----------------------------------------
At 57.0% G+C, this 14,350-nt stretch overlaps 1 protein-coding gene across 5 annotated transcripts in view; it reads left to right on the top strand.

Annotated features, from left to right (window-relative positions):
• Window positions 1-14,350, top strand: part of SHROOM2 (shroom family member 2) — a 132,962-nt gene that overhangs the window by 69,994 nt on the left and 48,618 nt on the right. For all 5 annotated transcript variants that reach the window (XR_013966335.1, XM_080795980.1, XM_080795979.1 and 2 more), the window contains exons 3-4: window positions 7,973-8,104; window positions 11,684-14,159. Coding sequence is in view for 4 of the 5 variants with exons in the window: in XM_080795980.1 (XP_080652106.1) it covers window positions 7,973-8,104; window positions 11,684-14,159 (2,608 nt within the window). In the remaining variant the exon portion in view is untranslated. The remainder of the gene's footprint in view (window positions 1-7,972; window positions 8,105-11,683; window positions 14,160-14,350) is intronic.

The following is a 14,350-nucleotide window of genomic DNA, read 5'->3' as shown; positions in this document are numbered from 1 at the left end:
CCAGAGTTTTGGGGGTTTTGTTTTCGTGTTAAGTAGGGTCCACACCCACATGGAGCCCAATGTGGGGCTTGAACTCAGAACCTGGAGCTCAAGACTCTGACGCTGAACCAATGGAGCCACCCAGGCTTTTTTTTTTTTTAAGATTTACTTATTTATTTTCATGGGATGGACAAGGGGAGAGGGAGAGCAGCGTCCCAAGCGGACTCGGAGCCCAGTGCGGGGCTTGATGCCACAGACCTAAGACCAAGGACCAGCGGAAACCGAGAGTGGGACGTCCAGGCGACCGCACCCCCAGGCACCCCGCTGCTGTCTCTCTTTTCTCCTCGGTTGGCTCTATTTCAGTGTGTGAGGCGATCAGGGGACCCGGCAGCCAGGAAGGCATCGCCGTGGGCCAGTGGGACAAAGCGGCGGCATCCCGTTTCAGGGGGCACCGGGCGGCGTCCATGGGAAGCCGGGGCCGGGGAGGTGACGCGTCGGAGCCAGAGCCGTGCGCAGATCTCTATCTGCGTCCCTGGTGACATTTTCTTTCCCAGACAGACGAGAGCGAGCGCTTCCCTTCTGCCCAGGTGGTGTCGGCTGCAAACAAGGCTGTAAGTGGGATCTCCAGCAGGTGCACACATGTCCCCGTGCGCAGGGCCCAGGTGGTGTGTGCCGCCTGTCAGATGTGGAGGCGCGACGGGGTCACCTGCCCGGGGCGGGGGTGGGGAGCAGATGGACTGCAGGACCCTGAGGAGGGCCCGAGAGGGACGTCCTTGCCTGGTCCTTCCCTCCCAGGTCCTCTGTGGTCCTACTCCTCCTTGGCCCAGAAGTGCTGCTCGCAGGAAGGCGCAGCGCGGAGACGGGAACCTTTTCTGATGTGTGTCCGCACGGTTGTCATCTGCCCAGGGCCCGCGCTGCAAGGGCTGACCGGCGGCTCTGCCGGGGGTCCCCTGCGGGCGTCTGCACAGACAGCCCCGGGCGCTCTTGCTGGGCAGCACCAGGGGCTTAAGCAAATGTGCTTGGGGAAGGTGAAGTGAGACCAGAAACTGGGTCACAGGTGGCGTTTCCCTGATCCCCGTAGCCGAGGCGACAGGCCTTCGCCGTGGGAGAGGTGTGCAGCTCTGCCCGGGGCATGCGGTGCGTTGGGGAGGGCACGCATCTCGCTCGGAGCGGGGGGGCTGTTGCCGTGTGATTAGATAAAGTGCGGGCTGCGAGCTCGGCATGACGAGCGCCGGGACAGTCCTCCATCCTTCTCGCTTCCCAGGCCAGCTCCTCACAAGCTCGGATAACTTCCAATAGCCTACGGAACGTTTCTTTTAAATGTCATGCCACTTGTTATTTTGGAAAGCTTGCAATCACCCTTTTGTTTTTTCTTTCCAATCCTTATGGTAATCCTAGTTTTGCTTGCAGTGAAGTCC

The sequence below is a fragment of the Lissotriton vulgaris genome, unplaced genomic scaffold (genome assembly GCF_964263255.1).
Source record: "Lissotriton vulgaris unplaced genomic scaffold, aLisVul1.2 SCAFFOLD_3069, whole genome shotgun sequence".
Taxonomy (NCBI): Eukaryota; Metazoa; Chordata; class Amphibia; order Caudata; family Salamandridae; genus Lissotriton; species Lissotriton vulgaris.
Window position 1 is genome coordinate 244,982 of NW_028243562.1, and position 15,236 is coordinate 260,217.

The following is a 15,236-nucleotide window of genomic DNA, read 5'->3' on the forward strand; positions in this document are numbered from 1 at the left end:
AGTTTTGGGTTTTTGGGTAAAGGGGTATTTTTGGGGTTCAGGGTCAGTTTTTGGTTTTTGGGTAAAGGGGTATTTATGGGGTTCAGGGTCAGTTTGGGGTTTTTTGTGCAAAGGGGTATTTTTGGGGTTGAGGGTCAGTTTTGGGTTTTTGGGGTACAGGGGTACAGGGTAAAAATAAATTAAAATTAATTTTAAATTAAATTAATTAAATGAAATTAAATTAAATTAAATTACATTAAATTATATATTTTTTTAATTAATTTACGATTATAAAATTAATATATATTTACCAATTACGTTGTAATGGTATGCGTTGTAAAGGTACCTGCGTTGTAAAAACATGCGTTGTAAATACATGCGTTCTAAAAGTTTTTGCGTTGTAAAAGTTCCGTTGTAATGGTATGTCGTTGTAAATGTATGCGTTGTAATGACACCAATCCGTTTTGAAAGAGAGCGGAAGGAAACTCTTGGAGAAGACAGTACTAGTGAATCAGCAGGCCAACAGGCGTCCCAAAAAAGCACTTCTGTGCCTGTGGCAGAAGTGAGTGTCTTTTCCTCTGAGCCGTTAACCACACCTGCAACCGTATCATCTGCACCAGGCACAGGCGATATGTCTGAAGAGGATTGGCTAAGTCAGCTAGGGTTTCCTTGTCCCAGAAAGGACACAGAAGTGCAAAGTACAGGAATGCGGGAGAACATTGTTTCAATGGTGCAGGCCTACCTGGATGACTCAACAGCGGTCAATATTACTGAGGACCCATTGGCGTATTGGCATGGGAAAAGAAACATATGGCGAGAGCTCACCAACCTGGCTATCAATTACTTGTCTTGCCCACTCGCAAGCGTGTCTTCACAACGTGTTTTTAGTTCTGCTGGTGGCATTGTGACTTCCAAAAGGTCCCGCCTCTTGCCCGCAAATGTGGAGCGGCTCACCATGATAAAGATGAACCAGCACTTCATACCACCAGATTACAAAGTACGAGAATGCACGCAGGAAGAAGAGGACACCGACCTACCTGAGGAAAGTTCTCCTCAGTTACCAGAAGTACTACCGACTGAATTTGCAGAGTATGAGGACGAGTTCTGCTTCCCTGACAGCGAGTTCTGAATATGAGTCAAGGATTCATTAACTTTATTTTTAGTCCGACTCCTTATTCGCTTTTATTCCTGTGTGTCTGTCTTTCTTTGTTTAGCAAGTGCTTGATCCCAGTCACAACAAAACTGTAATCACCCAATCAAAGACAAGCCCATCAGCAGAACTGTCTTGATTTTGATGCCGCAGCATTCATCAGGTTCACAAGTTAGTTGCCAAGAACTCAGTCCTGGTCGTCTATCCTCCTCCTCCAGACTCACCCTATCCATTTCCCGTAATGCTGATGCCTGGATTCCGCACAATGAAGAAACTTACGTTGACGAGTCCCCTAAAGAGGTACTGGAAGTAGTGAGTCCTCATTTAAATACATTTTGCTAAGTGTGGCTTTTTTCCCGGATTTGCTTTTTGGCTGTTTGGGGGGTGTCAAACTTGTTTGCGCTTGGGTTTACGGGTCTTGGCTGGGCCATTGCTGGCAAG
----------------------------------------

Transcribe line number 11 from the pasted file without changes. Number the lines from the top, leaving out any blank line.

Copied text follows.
AGTTTTGGGTTTTTGGGTAAAGGGGTATTTTTGGGGTTCAGGGTCAGTTTTTGGTTTTTGGGTAAAGGGGTATTTATGGGGTTCAGGGTCAGTTTGGGGTTTTTTGTGCAAAGGGGTATTTTTGGGGTTGAGGGTCAGTTTTGGGTTTTTGGGGTACAGGGGTACAGGGTAAAAATAAATTAAAATTAATTTTAAATTAAATTAATTAAATGAAATTAAATTAAATTAAATTACATTAAATTATATATTTTTTTAATTAATTTACGATTATAAAATTAATATATATTTACCAATTACGTTGTAATGGTATGCGTTGTAAAGGTACCTGCGTTGTAAAAACATGCGTTGTAAATACATGCGTTCTAAAAGTTTTTGCGTTGTAAAAGTTCCGTTGTAATGGTATGTCGTTGTAAATGTATGCGTTGTAATGACACCAATCCGTTTTGAAAGAGAGCGGAAGGAAACTCTTGGAGAAGACAGTACTAGTGAATCAGCAGGCCAACAGGCGTCCCAAAAAAGCACTTCTGTGCCTGTGGCAGAAGTGAGTGTCTTTTCCTCTGAGCCGTTAACCACACCTGCAACCGTATCATCTGCACCAGGCACAGGCGATATGTCTGAAGAGGATTGGCTAAGTCAGCTAGGGTTTCCTTGTCCCAGAAAGGACACAGAAGTGCAAAGTACAGGAATGCGGGAGAACATTGTTTCAATGGTGCAGGCCTACCTGGATGACTCAACAGCGGTCAATATTACTGAGGACCCATTGGCGTATTGGCATGGGAAAAGAAACATATGGCGAGAGCTCACCAACCTGGCTATCAATTACTTGTCTTGCCCACTCGCAAGCGTGTCTTCACAACGTGTTTTTAGTTCTGCTGGTGGCATTGTGACTTCCAAAAGGTCCCGCCTCTTGCCCGCAAATGTGGAGCGGCTCACCATGATAAAGATGAACCAGCACTTCATACCACCAGATTACAAAGTACGAGAATGCACGCAGGAAGAAGAGGACACCGACCTACCTGAGGAAAGTTCTCCTCAGTTACCAGAAGTACTACCGACTGAATTTGCAGAGTATGAGGACGAGTTCTGCTTCCCTGACAGCGAGTTCTGAATATGAGTCAAGGATTCATTAACTTTATTTTTAGTCCGACTCCTTATTCGCTTTTATTCCTGTGTGTCTGTCTTTCTTTGTTTAGCAAGTGCTTGATCCCAGTCACAACAAAACTGTAATCACCCAATCAAAGACAAGCCCATCAGCAGAACTGTCTTGATTTTGATGCCGCAGCATTCATCAGGTTCACAAGTTAGTTGCCAAGAACTCAGTCCTGGTCGTCTATCCTCCTCCTCCAGACTCACCCTATCCATTTCCCGTAATGCTGATGCCTGGATTCCGCACAATGAAGAAACTTACGTTGACGAGTCCCCTAAAGAGGTACTGGAAGTAGTGAGTCCTCATTTAAATACATTTTGCTAAGTGTGGCTTTTTTCCCGGATTTGCTTTTTGGCTGTTTGGGGGGTGTCAAACTTGTTTGCGCTTGGGTTTACGGGTCTTGGCTGGGCCATTGCTGGCAAG